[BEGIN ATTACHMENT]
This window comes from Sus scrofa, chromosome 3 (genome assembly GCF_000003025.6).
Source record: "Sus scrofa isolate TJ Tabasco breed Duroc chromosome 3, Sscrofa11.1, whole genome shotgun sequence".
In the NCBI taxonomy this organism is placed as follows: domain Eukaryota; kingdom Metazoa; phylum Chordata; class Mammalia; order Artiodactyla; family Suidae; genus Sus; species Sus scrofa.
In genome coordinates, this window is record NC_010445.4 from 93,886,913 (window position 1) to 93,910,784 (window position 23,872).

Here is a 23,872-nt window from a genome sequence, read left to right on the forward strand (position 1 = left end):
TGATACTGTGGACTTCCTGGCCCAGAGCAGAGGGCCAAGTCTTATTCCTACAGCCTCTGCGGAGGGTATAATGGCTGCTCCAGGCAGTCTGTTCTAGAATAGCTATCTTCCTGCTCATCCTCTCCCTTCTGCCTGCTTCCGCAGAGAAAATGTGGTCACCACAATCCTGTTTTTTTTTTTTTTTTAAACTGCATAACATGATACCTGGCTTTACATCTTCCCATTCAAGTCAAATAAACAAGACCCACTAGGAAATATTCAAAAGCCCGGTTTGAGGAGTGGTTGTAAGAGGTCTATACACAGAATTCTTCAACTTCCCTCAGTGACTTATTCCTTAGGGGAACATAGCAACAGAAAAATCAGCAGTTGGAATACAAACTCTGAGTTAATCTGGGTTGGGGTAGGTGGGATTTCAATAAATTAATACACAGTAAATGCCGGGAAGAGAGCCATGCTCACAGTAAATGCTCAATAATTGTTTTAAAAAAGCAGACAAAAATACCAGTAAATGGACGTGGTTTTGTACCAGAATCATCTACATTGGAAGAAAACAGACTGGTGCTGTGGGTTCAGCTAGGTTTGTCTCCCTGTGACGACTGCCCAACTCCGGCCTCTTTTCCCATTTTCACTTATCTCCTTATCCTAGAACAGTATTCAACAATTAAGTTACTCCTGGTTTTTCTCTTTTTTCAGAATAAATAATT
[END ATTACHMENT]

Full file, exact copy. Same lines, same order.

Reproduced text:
This window comes from Sus scrofa, chromosome 3 (genome assembly GCF_000003025.6).
Source record: "Sus scrofa isolate TJ Tabasco breed Duroc chromosome 3, Sscrofa11.1, whole genome shotgun sequence".
In the NCBI taxonomy this organism is placed as follows: domain Eukaryota; kingdom Metazoa; phylum Chordata; class Mammalia; order Artiodactyla; family Suidae; genus Sus; species Sus scrofa.
In genome coordinates, this window is record NC_010445.4 from 93,886,913 (window position 1) to 93,910,784 (window position 23,872).

Here is a 23,872-nt window from a genome sequence, read left to right on the forward strand (position 1 = left end):
TGATACTGTGGACTTCCTGGCCCAGAGCAGAGGGCCAAGTCTTATTCCTACAGCCTCTGCGGAGGGTATAATGGCTGCTCCAGGCAGTCTGTTCTAGAATAGCTATCTTCCTGCTCATCCTCTCCCTTCTGCCTGCTTCCGCAGAGAAAATGTGGTCACCACAATCCTGTTTTTTTTTTTTTTTTAAACTGCATAACATGATACCTGGCTTTACATCTTCCCATTCAAGTCAAATAAACAAGACCCACTAGGAAATATTCAAAAGCCCGGTTTGAGGAGTGGTTGTAAGAGGTCTATACACAGAATTCTTCAACTTCCCTCAGTGACTTATTCCTTAGGGGAACATAGCAACAGAAAAATCAGCAGTTGGAATACAAACTCTGAGTTAATCTGGGTTGGGGTAGGTGGGATTTCAATAAATTAATACACAGTAAATGCCGGGAAGAGAGCCATGCTCACAGTAAATGCTCAATAATTGTTTTAAAAAAGCAGACAAAAATACCAGTAAATGGACGTGGTTTTGTACCAGAATCATCTACATTGGAAGAAAACAGACTGGTGCTGTGGGTTCAGCTAGGTTTGTCTCCCTGTGACGACTGCCCAACTCCGGCCTCTTTTCCCATTTTCACTTATCTCCTTATCCTAGAACAGTATTCAACAATTAAGTTACTCCTGGTTTTTCTCTTTTTTCAGAATAAATAATT